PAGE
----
I don’t watch a lot of TV. It’s hard to keep up when your schedule is packed with shows to review. A lot of my friends often tell I me I need to start watching shows like Homeland or The Walking Dead. The problem is I know that if I start watching a show, I’ll want to watch as many episodes as possible. I’ll start binge watching with a Marco Rubio-like thirst. That’s what happened when I decided to watch The Newsroom and Girls. I pretty much ignored all other priorities in life and watched Jeff Daniels spout Sorkinisms and Lena Dunham prance around New York without clothes on.
Well along came Netflix’s House of Cards and I just had to watch it. When I saw the trailer back in November I knew I would be watching the series when it came out this month. Like 99% of people that live around here, I couldn’t help but get excited about a show all about Washington, DC.
And so when Netflix released all 13 episodes of the first season of House of Cards on February 1st I watched the first three episodes without stopping. Three days later I finished the entire series. Smart move for Netflix to release the series on a Friday. Then again they always knew what they were doing.
After reportedly paying $100 Million to land the show away from other Premium Cable networks, Netflix saw the series as a move towards more original programming. Knowing its customers often catch-up on shows through marathon viewing sessions, the service decided to release the entire first season at once.
The move has paid off, the show is now Netflix’s most-watched program.
It’s been both a blessing and a curse. I was able to consume all of it at once but now I find it hard to talk about it with my friends. The show is available to be watched as fast (or as slow) as one wants. You can’t talk about it on social media in fear of spoiling it for others. You can’t talk about it with your friends since everybody is watching it at different rates- more so than a regular TV series. As a result you struggle to find somebody to dish about the show. I’m not the only one with that problem.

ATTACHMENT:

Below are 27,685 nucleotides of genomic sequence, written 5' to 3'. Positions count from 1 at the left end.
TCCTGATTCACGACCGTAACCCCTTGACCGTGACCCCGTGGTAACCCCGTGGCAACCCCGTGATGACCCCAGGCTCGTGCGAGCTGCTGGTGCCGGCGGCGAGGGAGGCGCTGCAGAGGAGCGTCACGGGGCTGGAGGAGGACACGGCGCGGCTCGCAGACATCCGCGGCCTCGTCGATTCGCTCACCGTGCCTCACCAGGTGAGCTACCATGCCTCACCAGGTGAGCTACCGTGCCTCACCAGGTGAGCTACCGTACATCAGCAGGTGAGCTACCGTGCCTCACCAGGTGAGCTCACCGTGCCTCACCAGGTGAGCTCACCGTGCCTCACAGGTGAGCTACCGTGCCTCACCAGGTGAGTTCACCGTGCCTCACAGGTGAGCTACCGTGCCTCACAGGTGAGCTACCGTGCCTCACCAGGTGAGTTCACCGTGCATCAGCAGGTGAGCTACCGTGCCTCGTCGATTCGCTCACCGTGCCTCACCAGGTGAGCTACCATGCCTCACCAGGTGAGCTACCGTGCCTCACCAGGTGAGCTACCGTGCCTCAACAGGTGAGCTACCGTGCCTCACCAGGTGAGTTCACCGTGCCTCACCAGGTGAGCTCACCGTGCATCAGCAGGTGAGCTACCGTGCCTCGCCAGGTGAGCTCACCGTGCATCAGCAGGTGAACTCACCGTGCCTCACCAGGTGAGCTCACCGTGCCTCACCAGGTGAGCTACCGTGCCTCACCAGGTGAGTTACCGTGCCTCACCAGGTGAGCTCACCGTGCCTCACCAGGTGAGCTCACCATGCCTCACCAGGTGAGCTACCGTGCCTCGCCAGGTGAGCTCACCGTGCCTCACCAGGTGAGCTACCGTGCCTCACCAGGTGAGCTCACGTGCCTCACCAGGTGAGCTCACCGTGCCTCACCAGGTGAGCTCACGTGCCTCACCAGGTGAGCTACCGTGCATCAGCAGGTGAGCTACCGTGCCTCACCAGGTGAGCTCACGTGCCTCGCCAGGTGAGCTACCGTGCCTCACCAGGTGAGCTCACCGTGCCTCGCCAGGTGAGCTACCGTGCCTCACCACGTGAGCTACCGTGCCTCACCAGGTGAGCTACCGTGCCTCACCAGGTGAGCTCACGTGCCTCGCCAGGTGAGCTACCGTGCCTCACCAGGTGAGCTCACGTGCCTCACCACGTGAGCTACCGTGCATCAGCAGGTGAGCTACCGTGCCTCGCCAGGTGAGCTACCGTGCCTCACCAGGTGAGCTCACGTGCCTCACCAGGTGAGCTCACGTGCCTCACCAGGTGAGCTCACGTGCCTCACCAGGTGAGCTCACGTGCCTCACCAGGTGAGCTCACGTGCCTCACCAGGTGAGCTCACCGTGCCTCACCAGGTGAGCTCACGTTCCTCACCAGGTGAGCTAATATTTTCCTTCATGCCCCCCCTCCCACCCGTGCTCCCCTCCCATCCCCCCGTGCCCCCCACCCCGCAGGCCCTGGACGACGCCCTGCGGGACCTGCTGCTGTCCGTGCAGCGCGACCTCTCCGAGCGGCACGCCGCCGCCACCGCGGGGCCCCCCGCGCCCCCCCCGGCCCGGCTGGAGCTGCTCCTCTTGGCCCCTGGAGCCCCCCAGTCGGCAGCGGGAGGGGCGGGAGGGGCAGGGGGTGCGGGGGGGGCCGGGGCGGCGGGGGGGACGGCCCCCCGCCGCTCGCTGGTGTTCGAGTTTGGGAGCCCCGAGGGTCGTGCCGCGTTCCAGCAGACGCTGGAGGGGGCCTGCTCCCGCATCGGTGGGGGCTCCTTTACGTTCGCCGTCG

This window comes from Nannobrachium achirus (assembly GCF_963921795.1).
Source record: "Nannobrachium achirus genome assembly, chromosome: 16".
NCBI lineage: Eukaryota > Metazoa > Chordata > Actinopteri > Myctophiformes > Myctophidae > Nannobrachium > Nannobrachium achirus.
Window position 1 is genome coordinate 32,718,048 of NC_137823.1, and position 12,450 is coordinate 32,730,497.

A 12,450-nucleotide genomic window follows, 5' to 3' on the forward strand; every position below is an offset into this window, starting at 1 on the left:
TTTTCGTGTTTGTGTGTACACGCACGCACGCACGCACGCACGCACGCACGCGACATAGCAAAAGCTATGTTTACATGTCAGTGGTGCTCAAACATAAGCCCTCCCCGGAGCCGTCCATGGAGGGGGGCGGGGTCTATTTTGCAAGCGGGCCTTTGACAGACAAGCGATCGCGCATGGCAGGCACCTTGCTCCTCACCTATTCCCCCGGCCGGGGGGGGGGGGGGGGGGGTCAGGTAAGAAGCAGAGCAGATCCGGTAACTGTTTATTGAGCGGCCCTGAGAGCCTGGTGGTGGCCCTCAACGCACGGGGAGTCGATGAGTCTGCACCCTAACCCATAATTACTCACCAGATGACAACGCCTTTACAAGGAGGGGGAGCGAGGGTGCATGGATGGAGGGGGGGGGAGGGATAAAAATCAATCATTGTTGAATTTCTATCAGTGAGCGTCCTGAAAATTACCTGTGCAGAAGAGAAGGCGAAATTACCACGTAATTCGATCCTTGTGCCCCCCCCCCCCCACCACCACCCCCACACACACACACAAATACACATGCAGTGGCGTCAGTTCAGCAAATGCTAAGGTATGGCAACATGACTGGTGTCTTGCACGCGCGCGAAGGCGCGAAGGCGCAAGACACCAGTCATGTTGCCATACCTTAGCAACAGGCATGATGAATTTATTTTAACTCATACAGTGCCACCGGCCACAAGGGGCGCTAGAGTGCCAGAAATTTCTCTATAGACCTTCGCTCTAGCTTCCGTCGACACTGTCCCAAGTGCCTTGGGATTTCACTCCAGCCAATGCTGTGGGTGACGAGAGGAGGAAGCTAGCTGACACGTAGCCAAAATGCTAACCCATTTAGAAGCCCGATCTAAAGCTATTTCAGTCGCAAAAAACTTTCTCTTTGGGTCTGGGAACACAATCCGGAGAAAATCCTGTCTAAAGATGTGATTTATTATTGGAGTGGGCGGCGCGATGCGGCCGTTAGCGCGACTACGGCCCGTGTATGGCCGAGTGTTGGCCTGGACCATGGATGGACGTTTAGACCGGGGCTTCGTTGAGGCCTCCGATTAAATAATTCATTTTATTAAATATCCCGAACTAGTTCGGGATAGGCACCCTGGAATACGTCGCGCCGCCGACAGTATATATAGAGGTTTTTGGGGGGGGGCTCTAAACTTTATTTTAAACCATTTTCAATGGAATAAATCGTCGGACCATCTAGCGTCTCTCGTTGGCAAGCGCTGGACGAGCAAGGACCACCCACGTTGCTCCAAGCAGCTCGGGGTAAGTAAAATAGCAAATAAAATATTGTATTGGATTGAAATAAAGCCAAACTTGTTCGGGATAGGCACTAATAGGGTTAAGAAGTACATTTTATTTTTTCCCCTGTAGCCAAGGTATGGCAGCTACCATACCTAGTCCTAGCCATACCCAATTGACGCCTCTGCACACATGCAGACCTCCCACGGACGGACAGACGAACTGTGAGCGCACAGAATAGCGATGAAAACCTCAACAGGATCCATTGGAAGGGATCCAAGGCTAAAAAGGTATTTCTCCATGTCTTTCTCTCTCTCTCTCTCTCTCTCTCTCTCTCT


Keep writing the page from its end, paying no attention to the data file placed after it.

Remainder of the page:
So without giving too much away, indulge me as I get off my chest what I knew after watching those first three episodes: House of Cards is the best show about Washington, DC since The West Wing.
I know a lot of my friends agree that House of Cards is a great show about Washington but it’s more than because they got the look of DC right, or the Politics of DC right, or even the way we lock staffers in a room til a bill is written right.
I’ve said before if you want to win over DC on a show about DC, just use properly labeled DC cabs and do not put Metro stations where they shouldn’t be. The show appeals to our inner DC wonk with a picturesque view of the city in the show’s Intro that features DC images beyond the monuments.
The show is a gripping fight for power that works in the halls of British Parliament (like the original BBC version), on Capital Hill, or within a small-town PTA group. This is more than a show that gets DC right, it’s a show that is a solid thriller with strong characters. It covers politics accurately but doesn’t get too deep into the weeds for it to be unaccessible.
Kevin Spacey as Democratic whip Francis Underwood is a Machiavellian mastermind in his quest for ultimate power and has the wits, charm, and cunning to play all those around him like a fiddle. However Frank’s wife Claire might be the more sinister of the two, and Robin Wright steals most of their scenes together. There’s something very satisfying in watching a power couple working towards similar goals. All too often a drama like this involves cloak and dagger movements between husband and wife, it’s refreshing to see a show that doesn’t necessarily rely on that sort of plot device .
Even characters such as Russo (Corey Stoll) and Doug Stamper (Michael Kelly) are captivating to watch. Stoll commands a powerful performance as a Philadelphia Congressman who battles with addiction. Stamper as Underwood’s right-hand man deals with Frank’s dirty work with a no-nonsense style and makes for a worthy sidekick.
With the freedom to write shows at any length and without extraneous plot devices to catch-up the viewer, Willimon weaves a story that is straight forward and is pretty much devoid of filler. Fincher gives the show a solid feel and look at the helm of the first two episodes. The torch is carried by other notable directors including James Foley and Joel Schumacher who add their own little marks but mostly maintain Fincher’s envisioned style.
I’m not a fan of Zoe Barnes, a young up and coming reporter played by Kate Mara. She’s irritating and whiny and I’m not a fan of where she goes romantically towards the end of the season. She’s absolutely what one reporter calls her early in the show: a Twitter Twat. She starts the series as a reporter for a paper similar to the Washington Post but eventually ends up with a blog called Slugline where they apparently don’t believe in desks or chairs.
Hey Hollywood, working for a news website is pretty much like any other office. Quit trying to set it apart with all these over-the-top nouveau schemes.
At the center of House of Cards are two anti-heroes in Frank and Claire that the audience roots for all too often. Willimon and Fincher show us a dark world behind the closed doors of government that we welcome like an extra slice of chocolate cake that you just can’t refuse.
Now I’m eagerly waiting for the rest of you to finish watching so I can have somebody to talk about the show with.